Lars Thomas (b. 1960) is a Danish zoologist, cryptozoologist and author of more than 50 books on subjects as diverse as danish ghosts, Jack the Ripper, whisky, and aquatic monsters of Northern Europe. He has travelled extensively all over the world in search of animals and unexplained phenomena from Central America to New Zealand, Australia, and Africa. His specializes in identifying hairs, otoliths, beaks and other small remnants of larger organisms. He has worked with CFZ on numerous occasions and studied anything from the hairs of leopards found close to the CFZ headquarters to possible new species of spiny mouse found IN the CFZ headquarters as well as orang-pendek hairs, blue dog hairs and various other bits and pieces.


Nick is a writer, naturalist and entrepreneur living in Yeovil, Somerset. Aided by his massively talented children, he runs Bugfest - home of the South West’s premier bug show, educational visit provider, and purveyors of a unique birthday party experience. He is also an all round good egg, a rather good writer, and crazy enough to be an integral part of the CFZ family.


The undoubted star of the last few years, we couldn't imagine hosting a Weird Weekend without him; in a weekend packed with great performers, Ronan will probably be the most funniest speaker. He was born in Dublin, 1948.

After a school career in which he often made minimal effort, he went on to Trinity College, Dublin, from which he holds an MA degree and the Higher Diploma in Education. He has worked at a large number of schools in both Ireland and Britain, notably at Hawkhurst Court (Sussex) and Rockport (Northern Ireland). He harbours a low opinion of current education and the philosophy lying behind it.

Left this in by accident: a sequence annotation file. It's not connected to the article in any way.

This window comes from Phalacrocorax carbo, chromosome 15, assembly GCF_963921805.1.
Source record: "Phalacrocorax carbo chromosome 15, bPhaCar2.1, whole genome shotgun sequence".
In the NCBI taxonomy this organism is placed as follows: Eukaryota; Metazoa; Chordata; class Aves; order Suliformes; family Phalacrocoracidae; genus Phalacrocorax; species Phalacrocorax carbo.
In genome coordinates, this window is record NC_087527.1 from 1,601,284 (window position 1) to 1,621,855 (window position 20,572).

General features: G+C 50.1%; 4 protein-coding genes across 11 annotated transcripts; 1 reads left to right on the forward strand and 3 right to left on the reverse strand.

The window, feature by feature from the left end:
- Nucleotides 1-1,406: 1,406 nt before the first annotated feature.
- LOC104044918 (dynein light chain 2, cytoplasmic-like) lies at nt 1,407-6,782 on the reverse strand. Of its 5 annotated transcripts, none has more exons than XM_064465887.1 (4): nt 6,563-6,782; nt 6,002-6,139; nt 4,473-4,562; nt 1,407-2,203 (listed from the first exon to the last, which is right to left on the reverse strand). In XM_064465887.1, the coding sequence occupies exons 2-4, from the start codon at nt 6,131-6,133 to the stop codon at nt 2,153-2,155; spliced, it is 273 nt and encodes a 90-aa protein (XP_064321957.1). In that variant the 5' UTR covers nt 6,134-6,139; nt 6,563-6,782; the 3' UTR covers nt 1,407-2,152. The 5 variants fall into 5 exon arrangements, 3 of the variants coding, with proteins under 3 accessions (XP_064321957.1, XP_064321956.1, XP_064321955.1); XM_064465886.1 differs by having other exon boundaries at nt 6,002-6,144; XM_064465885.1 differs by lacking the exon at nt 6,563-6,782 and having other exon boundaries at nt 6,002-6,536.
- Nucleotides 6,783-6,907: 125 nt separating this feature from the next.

His first venture into writing occurred with Irish Christian Names (1979). His Encyclopaedia of Arthurian Legends (1991) proved highly popular, selling 120,000 copies worldwide and being translated into Japanese. His small Dictionary of Irish Myth and Legend has also sold widely. His major work on cryptozoology A Dictionary of Cryptozoology (2004) was aimed chiefly at those who could not afford the monumental works of Eberhart and Newman, yet who needed a good reference book on the subject, which is approached more from a folkloric than a zoological angle. His Handbook of Fairies (1998) is a n alphabetical guide to that subject. He has also written Cryptosup, a booklet supplementing his dictionary. He is currently working on a number of projects.

Ronan Coghlan is married with three children. He currently lives in Bangor, Northern Ireland.


Richard Freeman is one of Britain's few professional cryptozoologists. His interest in unknown animals reaches back to his childhood and he has had a long and varied career working with exotic creatures. He was head curator of reptiles at Twycross zoo in the Midlands. From 1996-8 he studied zoology at Leeds university and later moved to Exeter to work full time as the Zoological Director of the Centre for Fortean Zoology, the UK`s only cryptozoological organisation.